Thursday 27 October 2016

I'd have Nobels, Bookers, Tonys, all of them - if I wasn't so shy

Published 06/06/2016 | 02:30

'Seamus Heaney was the only Irish Nobel Prize winner on my books and I was proud enough of my being the making of him' Photo: Steve Pyke
'Seamus Heaney was the only Irish Nobel Prize winner on my books and I was proud enough of my being the making of him' Photo: Steve Pyke

I did it for the money. Well, maybe there was another reason. I was shy. Didn't want to be the man. You know how it is for us introverts.

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Seamus Heaney was the only Irish Nobel Prize winner on my books and I was proud enough of my being the making of him.

He came to me one day in a desperate state. "Billy, I've lost my artistic spark, poet's block and all that. Is there any chance you would write the few poems for me? You being a dab hand at the old poetry and all that."

"Go on so, Seamus," says I. "I'd see no man stuck."

I was Seamus Heaney's ghost. I wrote all his masterpieces and he paid me so much per poem. There I'd be in the pub late at night when the customers had gone home and I'd sit down with a pint and rattle off a few poems for poor old Seamus, God be good to him.

Between my finger and my thumb

The squat pen rests.

I'll dig with it.

Those were his favourite lines of mine. That poem 'Digging' took me 10 minutes to write and I got a tenner for it, not bad pay that - a euro a minute. Even the Luas drivers would be happy with that.

I should have been given that Nobel Prize but, as I said, shyness got the better of me. But fair play to him, the next time Seamus called in to the pub for a parcel of poems he brought me an apple pie, and it wasn't bought out of a shop either. Marie made it herself.

So why did I keep my silence until now? Well, it's Writers' Week here in Listowel and this woman came in to the pub and told me I was a terrible scribbler, who wrote tripe and rubbish all the time, with far too much sex in it, and that I was always using horrible words like vagina and 'discumbumblelated'. (I'm pretty sure she didn't know what 'discumbumblelated' meant. Truth to tell, neither did I. Sometimes I throw big words in here to make myself look important.)

She ranted on. "John B took the wrong baby home from the hospital." And much more.

I cried bitter tears. I was so upset I didn't even bother to finish off 'Harry Potter and The Hurler of Hogwarts' for JK Rowling, who was one of my best customers.

I often leave a clue in the books to show future scholars it was really me who wrote all the masterpieces. Quidditch is no more than hurling in the sky and sure writing about sport was no bother at all to me.

So yesterday in the pub, I was that agitated, I upset a customer who asked for a Harvey Wallbanger, by saying: "Sure if I knew how to make one a dem, I'd drink the effin thing myself." She was a poet and therefore very sensitive. Bawled, she did, but I made it up to her by giving her a few verses I'd had oven -ready for Seamus.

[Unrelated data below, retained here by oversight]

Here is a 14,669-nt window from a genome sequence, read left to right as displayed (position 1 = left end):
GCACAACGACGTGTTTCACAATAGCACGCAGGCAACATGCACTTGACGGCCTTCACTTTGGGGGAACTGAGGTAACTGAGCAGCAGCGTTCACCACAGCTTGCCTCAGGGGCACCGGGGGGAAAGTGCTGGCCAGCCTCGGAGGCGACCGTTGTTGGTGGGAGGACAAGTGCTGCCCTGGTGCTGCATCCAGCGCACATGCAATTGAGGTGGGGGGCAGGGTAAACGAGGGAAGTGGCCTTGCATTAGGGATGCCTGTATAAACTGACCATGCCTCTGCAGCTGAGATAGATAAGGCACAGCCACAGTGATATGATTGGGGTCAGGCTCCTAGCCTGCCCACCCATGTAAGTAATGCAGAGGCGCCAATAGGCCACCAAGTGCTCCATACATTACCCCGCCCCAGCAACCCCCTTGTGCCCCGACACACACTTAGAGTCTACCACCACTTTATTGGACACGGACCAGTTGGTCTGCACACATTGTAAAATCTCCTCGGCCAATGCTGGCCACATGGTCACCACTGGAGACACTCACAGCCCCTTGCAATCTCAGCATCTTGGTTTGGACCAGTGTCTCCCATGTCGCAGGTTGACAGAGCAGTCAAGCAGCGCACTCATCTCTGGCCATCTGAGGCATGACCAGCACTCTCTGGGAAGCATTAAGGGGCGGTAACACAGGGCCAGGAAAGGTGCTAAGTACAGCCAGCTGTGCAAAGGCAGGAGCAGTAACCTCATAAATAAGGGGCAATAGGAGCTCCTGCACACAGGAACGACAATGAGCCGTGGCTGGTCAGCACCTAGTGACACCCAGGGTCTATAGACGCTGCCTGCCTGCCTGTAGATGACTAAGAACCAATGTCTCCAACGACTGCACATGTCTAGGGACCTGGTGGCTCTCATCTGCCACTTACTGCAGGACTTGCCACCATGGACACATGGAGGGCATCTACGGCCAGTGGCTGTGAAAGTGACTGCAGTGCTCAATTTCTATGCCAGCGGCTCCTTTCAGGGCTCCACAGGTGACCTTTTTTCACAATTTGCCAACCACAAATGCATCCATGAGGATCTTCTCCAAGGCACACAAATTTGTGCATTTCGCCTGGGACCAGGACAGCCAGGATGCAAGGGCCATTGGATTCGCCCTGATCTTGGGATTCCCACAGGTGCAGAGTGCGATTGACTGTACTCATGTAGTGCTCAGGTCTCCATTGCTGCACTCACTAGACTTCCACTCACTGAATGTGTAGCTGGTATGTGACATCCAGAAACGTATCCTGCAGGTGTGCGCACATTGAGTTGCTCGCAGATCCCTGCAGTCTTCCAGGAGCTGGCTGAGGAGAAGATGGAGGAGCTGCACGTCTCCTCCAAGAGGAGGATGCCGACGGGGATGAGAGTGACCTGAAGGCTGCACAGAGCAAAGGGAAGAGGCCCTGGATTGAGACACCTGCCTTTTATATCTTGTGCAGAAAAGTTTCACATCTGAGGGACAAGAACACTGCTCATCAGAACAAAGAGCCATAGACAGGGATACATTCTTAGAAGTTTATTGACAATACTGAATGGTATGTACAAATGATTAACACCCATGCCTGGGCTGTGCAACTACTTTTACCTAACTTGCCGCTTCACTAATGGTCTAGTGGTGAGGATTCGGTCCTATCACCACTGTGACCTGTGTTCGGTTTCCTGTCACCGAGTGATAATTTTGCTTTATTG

And with the crankiness and artistic temperament, I threw a lad out for missing the urinal. We'd have no trade left at all if we threw out every lad with a bad aim.

Ah, but there were great days.

I wrote 'Da' for Hugh Leonard. He won a Tony with it but it was really Billy's Tony. Joe O'Connor nearly won the Booker prize with one of mine. Christine Dwyer Hickey has been described as a genius. All my work.

And when the internet came, I did the bit of writing for foreign writers. Your man Dan Browne did very well with one I rattled off for him when he was stuck for the few dollars to pay the mortgage. It was called the…hold on…hold on…ah sure, I forget, I did that many. I have it. 'The Da Vinci Code', it was, and they made a movie out of it.

I won my third Nobel for Svetlana Alexievich from Belarus. I wrote her stuff in Russian. The Russian was a hoor to learn and to think one of my teachers accused me of being illiterate in two languages when he was correcting my Irish essay.

Between ourselves, I did a few books for Aleksandr Solzhenitsyn too. I was only a young lad and was trying to do the Leaving at the time but poor old Solly, as I called him, was locked up in the gulags and needed a bit of cheering up. That was my second Nobel. Sure, before long I'll have as many medals as Jonathan Sexton.

I'll have to be off in a minute as there's work to be done for Donal Ryan. He's here for Writers' Week.

If I say so myself, the stuff I'm rattling out for Donal is the best work I've done. He's only a youngster, and it's nice to help out a struggling writer. And a great thrill it was too when they put 'The Spinning Heart' on for the Leaving Cert, especially after what the teacher said to me.

"Where did you get the writing from?" asked Donal. "It must have been from John B, was it Bill?"

"From the mother, actually Donal," says I.

"Go on," says he, as he hands me the grand for writing his new book.

So I explain. "The oul' fella was too busy goin' to football matches and opening things and closing things and going on the television. Sure, don't I remember her well, the mother, trying to cook the dinner, and trying to write 'The Field' at the same time, with a baby up in her arms, and another kicking football in her womb.

"That's when I took over the family business, Donal. Didn't I write 'Big Maggie' when I was nine. And it was me who killed off the stranger in 'The Field' when the mother was changing the child's nappy."

"You're a mighty man, Bill," said Donal with a tear in his eye the size of a slug from a pint. "I'd never be heard of only for you."

"Ah, will you stop that oul' carry-on, Donal," says I, all shy like.

Irish Independent

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